At trial and on subsequent appeals, Fearon argued that the search of his mobile phone violated his right not to be subject of an unreasonable search (i.e., section 8 of the Canadian Charter of Rights and Freedoms).29 The Crown argued that the search was not a violation of section 8 of the Charter and even if it was, the evidence should still be admitted in accordance with section 24(2) of the Charter (i.e., having regard to all of the circumstances, admitting it would not bring the administration of justice into disrepute).

Decision and Dissent on the Facts:

The decision of the S.C.C. was split: balancing privacy rights and law enforcement rights is difficult.

All of the justices concluded that the search of Fearon’s mobile phone was a breach of section 8 of the Charter, but they did so for different reasons.30 They split on whether or not section 24(2) of the Charter might nevertheless allow the evidence from the initial search to be admitted. The Justices in the majority favoured admission because the police officers were operating in a grey zone and in their actions there was “not a whiff of the sort of indifference on the part of the police to the suspect’s rights that requires a court to disassociate itself from that conduct”.31 The Justices in the minority favoured exclusion. The extent of the incursion into Fearon’s privacy was severe, and the case would not have been “gutted” by the exclusion of the draft text message and the photo.32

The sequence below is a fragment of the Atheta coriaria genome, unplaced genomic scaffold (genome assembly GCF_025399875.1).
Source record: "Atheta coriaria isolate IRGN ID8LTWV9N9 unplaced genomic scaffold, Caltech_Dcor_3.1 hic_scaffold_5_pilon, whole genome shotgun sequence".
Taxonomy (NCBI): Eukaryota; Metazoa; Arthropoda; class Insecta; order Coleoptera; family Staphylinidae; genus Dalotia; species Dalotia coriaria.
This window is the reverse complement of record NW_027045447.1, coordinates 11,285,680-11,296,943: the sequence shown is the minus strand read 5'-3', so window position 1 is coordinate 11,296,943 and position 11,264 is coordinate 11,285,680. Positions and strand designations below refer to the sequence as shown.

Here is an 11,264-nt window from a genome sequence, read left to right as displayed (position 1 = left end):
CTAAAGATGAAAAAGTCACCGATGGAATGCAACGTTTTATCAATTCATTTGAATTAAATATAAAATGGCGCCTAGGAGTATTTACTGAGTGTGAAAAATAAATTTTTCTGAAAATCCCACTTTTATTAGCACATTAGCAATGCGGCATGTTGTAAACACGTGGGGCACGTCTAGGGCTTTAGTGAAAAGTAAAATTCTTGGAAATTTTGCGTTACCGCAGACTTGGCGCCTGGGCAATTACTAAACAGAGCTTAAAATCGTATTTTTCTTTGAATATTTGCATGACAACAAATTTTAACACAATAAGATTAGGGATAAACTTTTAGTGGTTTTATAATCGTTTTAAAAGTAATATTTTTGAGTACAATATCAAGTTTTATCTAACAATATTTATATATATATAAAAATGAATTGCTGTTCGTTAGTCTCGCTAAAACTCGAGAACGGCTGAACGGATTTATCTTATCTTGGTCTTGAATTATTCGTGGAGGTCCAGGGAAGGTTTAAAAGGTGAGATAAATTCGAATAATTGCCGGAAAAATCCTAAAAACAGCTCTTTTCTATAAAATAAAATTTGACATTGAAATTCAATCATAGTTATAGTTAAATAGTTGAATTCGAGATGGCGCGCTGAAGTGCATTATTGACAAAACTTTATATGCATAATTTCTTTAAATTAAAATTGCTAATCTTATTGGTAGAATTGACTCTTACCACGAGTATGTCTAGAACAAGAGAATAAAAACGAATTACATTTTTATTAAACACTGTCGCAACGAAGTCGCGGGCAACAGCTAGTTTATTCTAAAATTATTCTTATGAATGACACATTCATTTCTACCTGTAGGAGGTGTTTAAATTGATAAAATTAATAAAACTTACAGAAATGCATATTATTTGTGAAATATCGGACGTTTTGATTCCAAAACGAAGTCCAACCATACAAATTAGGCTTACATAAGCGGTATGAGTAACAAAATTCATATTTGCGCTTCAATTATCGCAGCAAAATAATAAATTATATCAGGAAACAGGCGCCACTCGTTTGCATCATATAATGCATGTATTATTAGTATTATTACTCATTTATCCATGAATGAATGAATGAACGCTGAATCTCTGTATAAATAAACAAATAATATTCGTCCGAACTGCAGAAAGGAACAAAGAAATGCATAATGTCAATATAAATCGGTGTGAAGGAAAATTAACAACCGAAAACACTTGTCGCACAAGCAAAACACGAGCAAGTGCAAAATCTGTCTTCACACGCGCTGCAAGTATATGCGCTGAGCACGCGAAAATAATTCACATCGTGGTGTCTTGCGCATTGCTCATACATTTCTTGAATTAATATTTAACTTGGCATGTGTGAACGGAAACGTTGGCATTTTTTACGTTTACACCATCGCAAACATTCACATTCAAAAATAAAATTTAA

Decision and Dissent on the Broader Issue:

The Justices forming the minority concluded that search of an arrestee’s mobile without a warrant would be appropriate only in exigent circumstances33 because the search of a person’s mobile phone is a “very severe” incursion into their privacy.34 In doing so they considered and dismissed several alternative approaches including the balancing approach adopted by the majority. They dismissed the balancing approach because: (i) a police officer in the middle of an investigation might lack the circumspection necessary to balance privacy and law enforcement objectives and give undue weight to law enforcement objectives; and (ii) simply excluding the evidence found is not sufficient to make up for an unlawful search.35